My Sicilian series will resume shortly but today I am in Portugal. Rui Lourenço Pereira of Quinta Wine Guide is taking me on an exciting tailor-made private trip that will mostly focus on the region of Dão, and you will read all about it here. Yesterday night we drove directly from the airport to the stunning riverside Champalimaud Foundation rooms for the Alentejo wine tasting. 60 producers from this important region were pouring their wines for the public.
I used to follow Alentejo wines quite closely and it was interesting to see how the perspective has slightly shifted over the years. Many estates which were the tale of yesterday have somewhat faded, and a good example was Herdade dos Coelheiros which ten years ago numbered among Alentejo’s crème de la crème. Now it is a sorry pain to taste these overoaked, stretched, joyless wines, including the 2007 Branca da Almeida, a Merlot-driven blend with the mouth-puckering dry oak regime of a cheap La Mancha Reserva. I was also slightly underwhelmed by Fundação Eugénio de Almeida whose cheaper labels were lacking flavour and characterless, although they didn’t present the flagship Pêra-Manca and the 2009 Cartuxa red was a pretty good, evolutive, Old World glass of wine.
There were some exciting value wines however, such as the 2008 Pausa from Ilex Vinhos, a wine happily allying Alentejo’s inherent Mediterranean richness with restraint, and an absolute steal at 8€ retail. I was also impressed by the Terras de Alter wines of Peter Bright: all well-balanced making perfect commercial sense from the bottom to the top of the range. The Viognier-based whites are interesting here, as is the 2011 Alfrocheiro, a wine with more freshness and poise than you’d expect from Portugal’s hottest wine region (and it’s grest value too at 8€).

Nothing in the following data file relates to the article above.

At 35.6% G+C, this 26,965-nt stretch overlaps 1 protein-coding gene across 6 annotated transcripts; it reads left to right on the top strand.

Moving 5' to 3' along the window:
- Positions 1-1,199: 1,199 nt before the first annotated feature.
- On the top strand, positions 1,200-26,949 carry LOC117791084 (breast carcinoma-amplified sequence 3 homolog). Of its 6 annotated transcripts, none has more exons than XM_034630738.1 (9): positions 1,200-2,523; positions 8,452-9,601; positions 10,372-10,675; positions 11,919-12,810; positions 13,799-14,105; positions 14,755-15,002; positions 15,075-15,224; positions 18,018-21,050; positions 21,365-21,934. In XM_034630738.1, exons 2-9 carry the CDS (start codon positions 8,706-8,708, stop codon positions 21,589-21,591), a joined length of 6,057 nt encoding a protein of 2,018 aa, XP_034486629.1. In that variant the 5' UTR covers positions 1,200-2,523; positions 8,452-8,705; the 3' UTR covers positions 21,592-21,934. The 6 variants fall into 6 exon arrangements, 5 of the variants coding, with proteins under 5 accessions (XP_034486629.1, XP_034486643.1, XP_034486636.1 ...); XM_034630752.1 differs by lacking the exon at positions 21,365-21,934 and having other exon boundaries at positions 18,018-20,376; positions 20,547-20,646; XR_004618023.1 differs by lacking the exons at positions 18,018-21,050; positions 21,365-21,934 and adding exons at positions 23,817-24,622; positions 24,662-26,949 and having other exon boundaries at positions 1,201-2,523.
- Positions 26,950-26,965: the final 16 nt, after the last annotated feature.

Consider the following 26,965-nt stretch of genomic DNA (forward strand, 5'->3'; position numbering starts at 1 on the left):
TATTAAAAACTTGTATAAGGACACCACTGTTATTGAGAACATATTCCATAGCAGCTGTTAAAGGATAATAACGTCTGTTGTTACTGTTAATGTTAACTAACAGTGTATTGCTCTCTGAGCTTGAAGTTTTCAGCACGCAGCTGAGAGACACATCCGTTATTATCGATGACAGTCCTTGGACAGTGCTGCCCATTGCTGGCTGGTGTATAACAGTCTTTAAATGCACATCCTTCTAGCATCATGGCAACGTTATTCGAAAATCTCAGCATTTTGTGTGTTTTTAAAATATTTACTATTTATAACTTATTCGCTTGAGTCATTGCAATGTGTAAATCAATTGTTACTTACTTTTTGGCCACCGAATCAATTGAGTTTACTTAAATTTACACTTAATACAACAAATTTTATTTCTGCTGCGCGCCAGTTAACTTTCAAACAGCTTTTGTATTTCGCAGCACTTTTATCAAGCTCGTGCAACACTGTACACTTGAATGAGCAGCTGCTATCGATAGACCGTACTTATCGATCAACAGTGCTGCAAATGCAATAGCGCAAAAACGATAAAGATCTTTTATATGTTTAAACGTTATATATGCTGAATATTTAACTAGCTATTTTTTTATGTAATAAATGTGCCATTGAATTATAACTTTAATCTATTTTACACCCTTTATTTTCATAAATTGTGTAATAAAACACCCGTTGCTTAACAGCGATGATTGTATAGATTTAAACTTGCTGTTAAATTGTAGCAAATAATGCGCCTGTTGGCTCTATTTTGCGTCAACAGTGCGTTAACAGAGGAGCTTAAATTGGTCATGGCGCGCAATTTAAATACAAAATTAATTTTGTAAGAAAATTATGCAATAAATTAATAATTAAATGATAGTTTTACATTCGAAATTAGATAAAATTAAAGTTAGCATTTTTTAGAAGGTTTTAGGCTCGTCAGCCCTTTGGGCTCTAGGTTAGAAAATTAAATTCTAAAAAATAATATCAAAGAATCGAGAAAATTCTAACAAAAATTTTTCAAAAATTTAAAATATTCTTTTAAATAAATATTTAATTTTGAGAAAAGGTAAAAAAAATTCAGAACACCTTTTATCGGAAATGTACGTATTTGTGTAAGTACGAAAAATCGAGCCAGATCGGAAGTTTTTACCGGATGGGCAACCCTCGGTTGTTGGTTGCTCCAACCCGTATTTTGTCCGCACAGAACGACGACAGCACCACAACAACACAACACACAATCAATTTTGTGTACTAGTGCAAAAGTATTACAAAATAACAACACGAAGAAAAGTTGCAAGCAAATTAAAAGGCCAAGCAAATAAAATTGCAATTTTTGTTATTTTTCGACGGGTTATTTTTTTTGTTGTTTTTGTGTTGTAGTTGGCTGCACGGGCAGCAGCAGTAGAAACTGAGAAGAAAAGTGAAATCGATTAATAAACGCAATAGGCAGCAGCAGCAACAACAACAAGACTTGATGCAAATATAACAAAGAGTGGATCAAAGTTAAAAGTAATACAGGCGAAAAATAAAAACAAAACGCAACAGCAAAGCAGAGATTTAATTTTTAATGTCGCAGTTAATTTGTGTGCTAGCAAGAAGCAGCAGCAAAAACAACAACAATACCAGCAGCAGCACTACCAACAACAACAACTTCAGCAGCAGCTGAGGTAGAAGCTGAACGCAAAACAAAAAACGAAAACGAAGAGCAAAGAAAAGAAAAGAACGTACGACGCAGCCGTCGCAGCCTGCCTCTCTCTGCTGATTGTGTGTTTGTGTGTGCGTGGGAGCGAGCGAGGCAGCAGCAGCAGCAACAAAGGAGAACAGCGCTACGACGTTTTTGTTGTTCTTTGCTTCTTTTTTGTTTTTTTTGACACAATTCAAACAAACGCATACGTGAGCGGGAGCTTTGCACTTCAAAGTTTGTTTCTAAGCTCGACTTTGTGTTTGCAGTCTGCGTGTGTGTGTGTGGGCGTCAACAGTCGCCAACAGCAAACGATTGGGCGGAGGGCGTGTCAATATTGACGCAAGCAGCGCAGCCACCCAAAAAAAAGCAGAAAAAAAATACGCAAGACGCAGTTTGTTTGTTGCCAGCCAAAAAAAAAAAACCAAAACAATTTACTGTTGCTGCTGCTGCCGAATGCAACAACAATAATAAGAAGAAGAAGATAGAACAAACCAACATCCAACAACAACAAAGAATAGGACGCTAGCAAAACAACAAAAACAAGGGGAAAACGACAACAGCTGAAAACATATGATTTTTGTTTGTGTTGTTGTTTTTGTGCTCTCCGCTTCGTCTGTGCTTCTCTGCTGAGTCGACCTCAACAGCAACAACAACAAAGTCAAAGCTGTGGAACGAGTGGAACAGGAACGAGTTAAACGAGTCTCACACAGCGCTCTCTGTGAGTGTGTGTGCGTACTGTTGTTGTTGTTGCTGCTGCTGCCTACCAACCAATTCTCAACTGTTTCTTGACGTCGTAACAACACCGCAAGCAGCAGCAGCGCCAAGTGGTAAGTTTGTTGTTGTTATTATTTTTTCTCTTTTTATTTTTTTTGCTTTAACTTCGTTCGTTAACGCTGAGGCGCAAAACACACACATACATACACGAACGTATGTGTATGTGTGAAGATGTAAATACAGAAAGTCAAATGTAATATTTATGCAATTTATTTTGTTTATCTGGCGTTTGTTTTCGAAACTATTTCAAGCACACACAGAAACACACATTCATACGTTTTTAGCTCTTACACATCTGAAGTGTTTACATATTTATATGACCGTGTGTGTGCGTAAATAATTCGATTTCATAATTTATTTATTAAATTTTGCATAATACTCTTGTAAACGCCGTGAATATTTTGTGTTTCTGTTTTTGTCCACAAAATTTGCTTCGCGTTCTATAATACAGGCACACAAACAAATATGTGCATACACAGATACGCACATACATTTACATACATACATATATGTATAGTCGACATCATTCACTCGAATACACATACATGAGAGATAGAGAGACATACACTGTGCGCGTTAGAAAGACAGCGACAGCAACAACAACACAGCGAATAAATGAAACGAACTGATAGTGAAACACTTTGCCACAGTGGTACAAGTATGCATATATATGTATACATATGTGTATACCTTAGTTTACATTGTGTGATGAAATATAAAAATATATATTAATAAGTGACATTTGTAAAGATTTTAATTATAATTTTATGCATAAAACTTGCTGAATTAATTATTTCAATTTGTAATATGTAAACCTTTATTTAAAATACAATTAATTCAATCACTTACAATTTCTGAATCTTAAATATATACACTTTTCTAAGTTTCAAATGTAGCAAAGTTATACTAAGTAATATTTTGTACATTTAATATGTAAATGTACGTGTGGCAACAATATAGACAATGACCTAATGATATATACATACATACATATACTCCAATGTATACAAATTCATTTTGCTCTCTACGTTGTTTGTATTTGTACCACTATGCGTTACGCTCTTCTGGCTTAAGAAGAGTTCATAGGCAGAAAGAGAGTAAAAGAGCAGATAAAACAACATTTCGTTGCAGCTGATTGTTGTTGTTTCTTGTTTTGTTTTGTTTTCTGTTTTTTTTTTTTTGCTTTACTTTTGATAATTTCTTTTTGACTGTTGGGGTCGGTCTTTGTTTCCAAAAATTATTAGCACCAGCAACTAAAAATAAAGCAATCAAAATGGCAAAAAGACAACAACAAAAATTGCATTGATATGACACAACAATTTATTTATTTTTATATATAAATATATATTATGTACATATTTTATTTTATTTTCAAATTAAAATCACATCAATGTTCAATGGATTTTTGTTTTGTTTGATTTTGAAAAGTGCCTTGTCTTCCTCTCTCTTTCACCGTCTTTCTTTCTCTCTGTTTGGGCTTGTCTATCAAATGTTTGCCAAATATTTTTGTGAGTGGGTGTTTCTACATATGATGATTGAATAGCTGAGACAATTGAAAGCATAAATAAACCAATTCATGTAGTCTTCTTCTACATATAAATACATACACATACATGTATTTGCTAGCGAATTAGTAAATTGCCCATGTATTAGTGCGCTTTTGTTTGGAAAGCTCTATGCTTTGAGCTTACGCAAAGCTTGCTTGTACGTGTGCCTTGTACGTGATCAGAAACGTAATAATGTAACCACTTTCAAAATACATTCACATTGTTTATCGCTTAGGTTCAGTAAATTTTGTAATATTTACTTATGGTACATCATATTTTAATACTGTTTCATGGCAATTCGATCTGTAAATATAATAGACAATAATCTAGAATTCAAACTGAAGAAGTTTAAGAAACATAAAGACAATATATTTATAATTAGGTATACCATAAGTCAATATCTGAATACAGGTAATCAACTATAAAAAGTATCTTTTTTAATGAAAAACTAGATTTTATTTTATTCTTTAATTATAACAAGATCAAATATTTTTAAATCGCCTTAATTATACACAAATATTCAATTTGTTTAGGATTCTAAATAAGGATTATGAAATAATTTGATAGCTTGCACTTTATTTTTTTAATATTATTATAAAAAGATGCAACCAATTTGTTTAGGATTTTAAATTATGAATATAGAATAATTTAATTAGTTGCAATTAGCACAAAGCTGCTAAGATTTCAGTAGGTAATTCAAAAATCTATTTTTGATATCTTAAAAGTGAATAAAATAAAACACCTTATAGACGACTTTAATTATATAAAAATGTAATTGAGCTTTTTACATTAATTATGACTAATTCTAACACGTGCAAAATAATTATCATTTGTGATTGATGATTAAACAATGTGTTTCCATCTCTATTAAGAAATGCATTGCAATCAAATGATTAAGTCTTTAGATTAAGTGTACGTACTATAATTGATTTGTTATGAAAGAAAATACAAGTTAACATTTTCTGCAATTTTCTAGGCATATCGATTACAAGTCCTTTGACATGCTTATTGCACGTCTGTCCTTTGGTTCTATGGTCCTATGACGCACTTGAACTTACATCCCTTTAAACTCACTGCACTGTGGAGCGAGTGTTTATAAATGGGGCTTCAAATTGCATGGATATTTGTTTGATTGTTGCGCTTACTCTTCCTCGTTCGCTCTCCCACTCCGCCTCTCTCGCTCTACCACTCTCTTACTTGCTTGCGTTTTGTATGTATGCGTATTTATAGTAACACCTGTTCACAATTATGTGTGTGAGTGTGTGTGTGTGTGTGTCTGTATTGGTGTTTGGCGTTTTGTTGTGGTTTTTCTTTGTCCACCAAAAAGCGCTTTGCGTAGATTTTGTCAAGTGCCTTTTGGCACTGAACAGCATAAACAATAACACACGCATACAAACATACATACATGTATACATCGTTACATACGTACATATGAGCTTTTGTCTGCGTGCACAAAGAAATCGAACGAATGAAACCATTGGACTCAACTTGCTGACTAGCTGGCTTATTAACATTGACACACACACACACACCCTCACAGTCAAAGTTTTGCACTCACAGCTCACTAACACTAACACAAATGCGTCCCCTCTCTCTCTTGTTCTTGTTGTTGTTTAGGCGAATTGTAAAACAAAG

Moving up price brackets there were some good wines from Julio Bastos, Joaquim Arnaud and Margarida Cabaço (I’ll report on the latter two in a separate post after I polish off two bottles I received in better tasting circumstances). My wine of the night was probably the 2007 Quinta do Mouro, a big concentrated red with plenty of flesh and ripeness but stays on the right side of the dangerous icon wine border. At 30€ it shows that Alentejo can also make seriously good, distinctive wine that is a joy to drink. (I did prefer it to the more expensive 2008 Mouro Gold Label).
The economic crisis is clearly having a crunch on wine consumption in Portugal. People have no money and are spending less, so there is an explosion of bag-in-box and 2.99€ wines, while oaked Reservas and Private Selections aren’t as exposed as they used to be (and that’s at least one positive outcome of the crisis). But the Alentejo tasting was crowded with merry optimistic-looking people and it was a happy affair. With Portugal offering the best value for money in European wine, even 2.99€ wine is not such a bad perspective.
My trip to Portugal including flights, accommodation and wine tasting programme is organised and sponsored by Quinta Wine Guide.